When chatting with a neighbor or greeting someone in the grocery line, grammar isn’t necessarily a top concern. But sometimes colloquial sayings just don’t add up. In many cases, the words seem to be the direct opposite of the intended meaning. Whether someone is answering “yeah, no,” or asking to “learn me,” the intent isn’t always clear. Read on for a few examples of common phrases that shouldn’t make any sense, but are generally understood anyway.
If you need to use a cup of sugar or a friend’s baking pan, how do you ask for it? According to one traveler, some folks in the Midwest use the phrase “borrow me.” But when the phrase is used in a sentence, the grammatical structure doesn’t quite make sense.
Example: Can you borrow me your baking pan?
This phrase conflates “borrow” with “lend.” The verb “borrow” means to take and use something, with the intention of giving it back. “Lend” is the direct opposite, meaning to give something to someone with the understanding that it will be returned. While swapping these verbs is technically incorrect, it’s still likely that the intent is understood.
The standard grammatical way to ask for a loan makes “I” the subject of the sentence.
Example: Can I borrow your baking pan?
If keeping “you” as the subject is crucial, “lend” is the appropriate choice, and “me” turns into the direct object of the verb.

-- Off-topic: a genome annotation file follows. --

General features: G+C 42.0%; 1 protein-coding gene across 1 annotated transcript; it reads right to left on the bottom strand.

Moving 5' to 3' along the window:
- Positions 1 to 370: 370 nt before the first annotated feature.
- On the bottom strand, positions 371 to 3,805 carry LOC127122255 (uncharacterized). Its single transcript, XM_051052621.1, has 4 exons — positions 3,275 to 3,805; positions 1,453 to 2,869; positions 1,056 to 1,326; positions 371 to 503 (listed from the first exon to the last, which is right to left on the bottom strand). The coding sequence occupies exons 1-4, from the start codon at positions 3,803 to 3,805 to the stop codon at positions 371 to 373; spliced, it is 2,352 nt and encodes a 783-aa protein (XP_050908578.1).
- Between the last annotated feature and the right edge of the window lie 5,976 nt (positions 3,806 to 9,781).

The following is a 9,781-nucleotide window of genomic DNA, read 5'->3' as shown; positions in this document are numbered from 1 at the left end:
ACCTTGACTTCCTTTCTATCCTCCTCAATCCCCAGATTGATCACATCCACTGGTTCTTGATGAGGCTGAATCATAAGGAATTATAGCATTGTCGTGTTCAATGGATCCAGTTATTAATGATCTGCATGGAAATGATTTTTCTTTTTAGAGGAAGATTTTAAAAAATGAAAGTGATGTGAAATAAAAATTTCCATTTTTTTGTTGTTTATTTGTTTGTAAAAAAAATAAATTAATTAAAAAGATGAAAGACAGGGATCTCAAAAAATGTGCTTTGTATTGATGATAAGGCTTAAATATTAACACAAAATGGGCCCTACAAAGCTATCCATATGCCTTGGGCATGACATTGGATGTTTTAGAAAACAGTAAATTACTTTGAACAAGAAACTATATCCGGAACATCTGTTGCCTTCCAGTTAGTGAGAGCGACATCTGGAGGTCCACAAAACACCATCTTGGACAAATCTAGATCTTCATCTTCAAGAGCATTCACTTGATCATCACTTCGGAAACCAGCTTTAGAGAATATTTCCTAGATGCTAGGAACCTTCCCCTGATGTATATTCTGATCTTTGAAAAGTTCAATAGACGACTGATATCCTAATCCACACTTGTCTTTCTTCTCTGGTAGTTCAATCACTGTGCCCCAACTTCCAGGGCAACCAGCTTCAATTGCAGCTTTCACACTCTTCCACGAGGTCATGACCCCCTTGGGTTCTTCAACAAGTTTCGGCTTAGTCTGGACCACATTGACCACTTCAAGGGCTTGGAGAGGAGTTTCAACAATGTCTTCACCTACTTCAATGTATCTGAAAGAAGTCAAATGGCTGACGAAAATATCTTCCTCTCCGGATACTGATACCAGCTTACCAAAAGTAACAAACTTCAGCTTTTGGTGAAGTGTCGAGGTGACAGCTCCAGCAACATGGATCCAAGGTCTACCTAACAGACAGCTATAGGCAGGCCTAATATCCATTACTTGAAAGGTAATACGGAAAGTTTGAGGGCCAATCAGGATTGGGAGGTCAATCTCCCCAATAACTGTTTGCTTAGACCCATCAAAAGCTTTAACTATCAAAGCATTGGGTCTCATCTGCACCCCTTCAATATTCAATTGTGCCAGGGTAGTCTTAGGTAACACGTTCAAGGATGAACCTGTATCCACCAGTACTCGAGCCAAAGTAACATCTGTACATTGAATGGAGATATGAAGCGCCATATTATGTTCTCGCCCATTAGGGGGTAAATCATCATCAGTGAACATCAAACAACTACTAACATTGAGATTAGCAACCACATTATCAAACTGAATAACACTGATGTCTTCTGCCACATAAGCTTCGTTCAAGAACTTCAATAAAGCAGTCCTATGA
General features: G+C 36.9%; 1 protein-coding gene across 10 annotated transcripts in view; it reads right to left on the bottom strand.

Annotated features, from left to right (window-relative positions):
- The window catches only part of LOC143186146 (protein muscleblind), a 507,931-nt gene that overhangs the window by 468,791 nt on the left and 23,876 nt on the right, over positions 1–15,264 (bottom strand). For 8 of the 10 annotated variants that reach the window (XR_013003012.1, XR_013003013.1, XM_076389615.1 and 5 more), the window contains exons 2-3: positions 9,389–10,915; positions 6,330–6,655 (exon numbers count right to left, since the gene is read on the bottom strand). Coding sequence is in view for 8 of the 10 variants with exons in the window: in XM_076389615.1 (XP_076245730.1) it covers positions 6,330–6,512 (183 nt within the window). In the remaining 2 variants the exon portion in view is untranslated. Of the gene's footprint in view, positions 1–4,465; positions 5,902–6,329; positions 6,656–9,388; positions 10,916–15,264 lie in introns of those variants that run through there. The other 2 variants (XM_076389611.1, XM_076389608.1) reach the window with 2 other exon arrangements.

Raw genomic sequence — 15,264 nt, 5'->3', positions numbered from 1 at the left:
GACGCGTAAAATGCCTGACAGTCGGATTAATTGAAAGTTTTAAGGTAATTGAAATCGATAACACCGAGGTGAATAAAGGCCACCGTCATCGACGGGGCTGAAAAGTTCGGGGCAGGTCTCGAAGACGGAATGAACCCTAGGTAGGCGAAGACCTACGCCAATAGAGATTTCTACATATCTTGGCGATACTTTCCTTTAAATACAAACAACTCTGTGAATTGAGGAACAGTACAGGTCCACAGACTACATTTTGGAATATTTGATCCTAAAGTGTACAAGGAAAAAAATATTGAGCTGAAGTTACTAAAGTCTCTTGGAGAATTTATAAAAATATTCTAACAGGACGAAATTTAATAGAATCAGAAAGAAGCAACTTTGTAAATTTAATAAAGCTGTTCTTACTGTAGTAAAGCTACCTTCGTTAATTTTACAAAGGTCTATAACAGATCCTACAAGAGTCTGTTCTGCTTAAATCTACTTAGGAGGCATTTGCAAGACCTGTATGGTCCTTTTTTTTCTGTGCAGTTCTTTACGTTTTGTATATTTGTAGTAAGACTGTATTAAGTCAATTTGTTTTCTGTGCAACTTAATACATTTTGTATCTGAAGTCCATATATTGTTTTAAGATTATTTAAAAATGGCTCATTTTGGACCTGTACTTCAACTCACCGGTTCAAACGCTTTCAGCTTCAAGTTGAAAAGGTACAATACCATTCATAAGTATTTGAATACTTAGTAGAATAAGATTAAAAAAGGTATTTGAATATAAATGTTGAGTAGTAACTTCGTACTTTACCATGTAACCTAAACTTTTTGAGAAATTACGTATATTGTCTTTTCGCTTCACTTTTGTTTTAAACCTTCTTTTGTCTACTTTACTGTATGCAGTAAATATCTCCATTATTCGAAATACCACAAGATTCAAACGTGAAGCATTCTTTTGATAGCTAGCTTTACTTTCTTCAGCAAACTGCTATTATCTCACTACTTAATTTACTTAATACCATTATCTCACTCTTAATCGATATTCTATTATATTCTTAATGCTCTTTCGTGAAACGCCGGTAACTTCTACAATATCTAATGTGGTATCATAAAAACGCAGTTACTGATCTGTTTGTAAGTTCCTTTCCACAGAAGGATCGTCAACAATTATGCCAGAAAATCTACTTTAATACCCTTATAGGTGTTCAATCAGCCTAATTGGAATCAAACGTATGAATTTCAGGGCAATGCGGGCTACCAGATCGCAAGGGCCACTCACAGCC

Example: Can you lend me a baking pan?
While this contradictory expression may not make sense initially, it serves multiple functions depending on the context. To linguists, “yeah, no” is a discourse marker. The definitions of the individual words aren’t at stake, but they can imply tone, agreement (or dissent), sarcasm, self-effacement, confusion, or just stalling for time.
The words might be uttered in a teasing tone to draw attention to the obviousness or irony of the answer.
Q: Do you want to come to this boring event with me?
A: Yeah, no.
The phrase can also clarify a speaker’s disagreement around a misunderstanding.
Q: I have a silly question. How does this work?
A: Yeah, no, that question is really important…
The “yeah, no” acknowledges the speaker’s question and also shows the disagreement around the idea that the question they’re asking is a silly one.
“I could care less”
Grammar sticklers are likely to jump in here, pointing out that the correct phrasing is “I could NOT care less,” implying that the interest is so small that it can’t possibly be reduced. But “I could care less” seems to be here to stay.
Example: I could care less about football.
While the individual words mean there is a possible way that this person could care less about football, the commonly understood meaning is that this person has no interest in football whatsoever. Descriptivist linguists claim that language evolves based on how people use it, so the “could care less” construction is perfectly fine — if the message is understood, it’s OK.
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